Among the few evaluations of existing programs, Hibpshman's (1989) assessment
of PACE found that neither its theoretical basis nor the efficacy of its
model has yet been proven. Questions needing further study are (1) the
relationship between family background and children's educational outcomes,
(2) the effect of changes in family attitudes and behavior on children,
(3) whether replication of a program model in different environments produces
the same effects, and (4) the differences in the outcomes of various program
ISSUES IN FAMILY LITERACY
Three issues have implications for program design: definitions of literacy,
the type of literacy that should be taught, and the locus for change. Definitions
of literacy that underlie program practice are one of the most controversial
issues in family/intergenerational literacy. To some, literacy is a set
of measurable skills; a tool for self-improvement, productivity, and economic
development; or the replication of school-like activity in the family setting.
Others define literacy as social practices used in daily life, a means
of empowerment, or the construction of meaning from experience. The definition
affects the nature of the curriculum, instructional methods, and criteria
used to evaluate success.
The meaning, uses, and value of literacy are not the same for all members
of society. Fingeret (1991) asserts that the construction of meaning, rooted
in experience, culture, and language, is at the heart of literacy, and
she questions whether family literacy programs should teach the school's
meanings, pressuring learners to accept the interpretations of the dominant
Auerbach (1989) finds that research evidence about literacy acquisition
and the practice of program design diverge. She cites studies showing that
"children whose home literacy practices most closely resemble those of
the school are more successful in school" (p. 167). Auerbach notes that
this is often interpreted to mean that low-income or language-minority
parents have inadequate parental skills, practices, and materials. However,
a number of studies (ibid.) show that families sometimes considered "illiterate"
or "low literate" in mainstream society use literacy for a variety of social
and technical purposes and that a form of literacy is practiced in everyday
This "deficit" perspective underlies some programs that seek to transmit
school literacy through the family. This model assumes that (1) homes of
low-income and immigrant families are "literacy impoverished"; (2) transmission
of literacy is from parent to child, ignoring the dynamics of many immigrant
families; (3) literacy acquisition in school is either less important than
in the home or already adequate; and (4) cultural differences in attitudes
toward school or child-rearing practices are obstacles to be overcome in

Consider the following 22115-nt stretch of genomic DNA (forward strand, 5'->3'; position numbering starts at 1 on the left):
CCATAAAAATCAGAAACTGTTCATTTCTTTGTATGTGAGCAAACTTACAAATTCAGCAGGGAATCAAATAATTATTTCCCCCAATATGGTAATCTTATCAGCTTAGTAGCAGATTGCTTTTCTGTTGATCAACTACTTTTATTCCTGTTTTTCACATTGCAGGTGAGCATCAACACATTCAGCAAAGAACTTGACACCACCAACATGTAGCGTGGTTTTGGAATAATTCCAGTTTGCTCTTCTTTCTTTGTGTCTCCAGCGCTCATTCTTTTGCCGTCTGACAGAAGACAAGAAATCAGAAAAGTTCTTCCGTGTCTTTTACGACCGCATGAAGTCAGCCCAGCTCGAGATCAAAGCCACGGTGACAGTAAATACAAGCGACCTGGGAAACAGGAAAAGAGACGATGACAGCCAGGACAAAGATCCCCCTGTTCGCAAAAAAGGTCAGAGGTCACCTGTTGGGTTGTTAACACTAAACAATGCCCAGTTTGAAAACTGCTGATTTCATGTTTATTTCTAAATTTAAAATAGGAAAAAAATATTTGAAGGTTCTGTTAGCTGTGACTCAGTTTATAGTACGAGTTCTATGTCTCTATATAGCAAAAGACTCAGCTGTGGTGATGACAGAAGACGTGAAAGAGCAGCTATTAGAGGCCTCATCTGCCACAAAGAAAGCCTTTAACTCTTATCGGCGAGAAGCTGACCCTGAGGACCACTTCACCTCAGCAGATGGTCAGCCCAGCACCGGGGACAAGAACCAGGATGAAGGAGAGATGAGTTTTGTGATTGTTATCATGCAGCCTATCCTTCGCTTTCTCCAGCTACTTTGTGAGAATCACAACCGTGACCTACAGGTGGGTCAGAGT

order to meet school-determined expectations (Auerbach 1989).
Nickse (1990) asks: Do we change the behavior of children learned in
their cultural context to fit the requirements of the schools or do we
change the practices of the schools to match culturally learned behaviors?
Auerbach (1989) suggests that, rather than transferring school practices
into the home, programs draw on parents' knowledge and experiences to shape
instruction. Ethnographic research can be used to gather information about
the family and social context, community culture, family dynamics, social
networks, and values and attitudes. This information can be used to design
programs linked to particular settings and learners within a meaningful
context (Isserlis 1990).
IMPLICATIONS FOR PROGRAM DEVELOPMENT
The following list summarizes recommendations of Auerbach (1989), Fingeret
(1991), Isserlis (1990), and Nickse (1990):
1. Program design should recognize the existence of multiple literacies
and literacy behaviors in the home and community and attempt to integrate
home and school literacies.
2. Programs should build on the strengths of parents and their culture
(such as oral language traditions, native language literacy) and set literacy
education in a meaningful cultural context.
3. Instruction in parenting skills should be sensitive to cultural differences
in child rearing and family dynamics. Parents should be assisted in being
advocates for their children's education.
4. Family literacy programs need a holistic approach achieved through
collaboration of several agencies and multidisciplinary staff. Parents
must also be partners in the collaboration.
5. Program evaluation should use the broad definition of literacy that
guides program design, and informal and ethnographic techniques may be
most appropriate. Fingeret (1991) suggests asking students to read, write,
or talk about what they have learned rather than trying to measure a set
of abstract skills.
Auerbach, E. R. "Toward a Social-Contextual Approach to Family Literacy."
Harvard Educational Review 59, no. 2 (May 1989): 165-181.
Fingeret, H. A. "Meaning, Experience and Literacy." Adult Basic Education
1, no. 1 (Spring 1991): 4-11.
Hibpshman, T. L. "An Explanatory Model for Family Literacy Programs."
Paper presented at the Annual Meeting of the Mid-South Educational Research
Association, November 1989. (ED 313 531).
Intercultural Development Research Association. IRDA Family English
Literacy Initiative. San Antonio, TX: IRDA, 1988. (ED 318 304).
Isserlis, J. "ESL Literacy: What's Working, Why and How--Family Literacy."
Paper presented at the Annual Meeting of Teachers of English to Speakers
of Other Languages, March 1990. (ED 318 302).
"Myth #5: Illiteracy Can Be 'Cured' in One Generation." Literacy Beat
2, no. 4 (June 1988). (ED 317 859).
Nickse, R. S. Family and Intergenerational Literacy Programs. Information
Series No. 342. Columbus: ERIC Clearinghouse on Adult, Career, and Vocational
Education, 1990. (ED 327 736).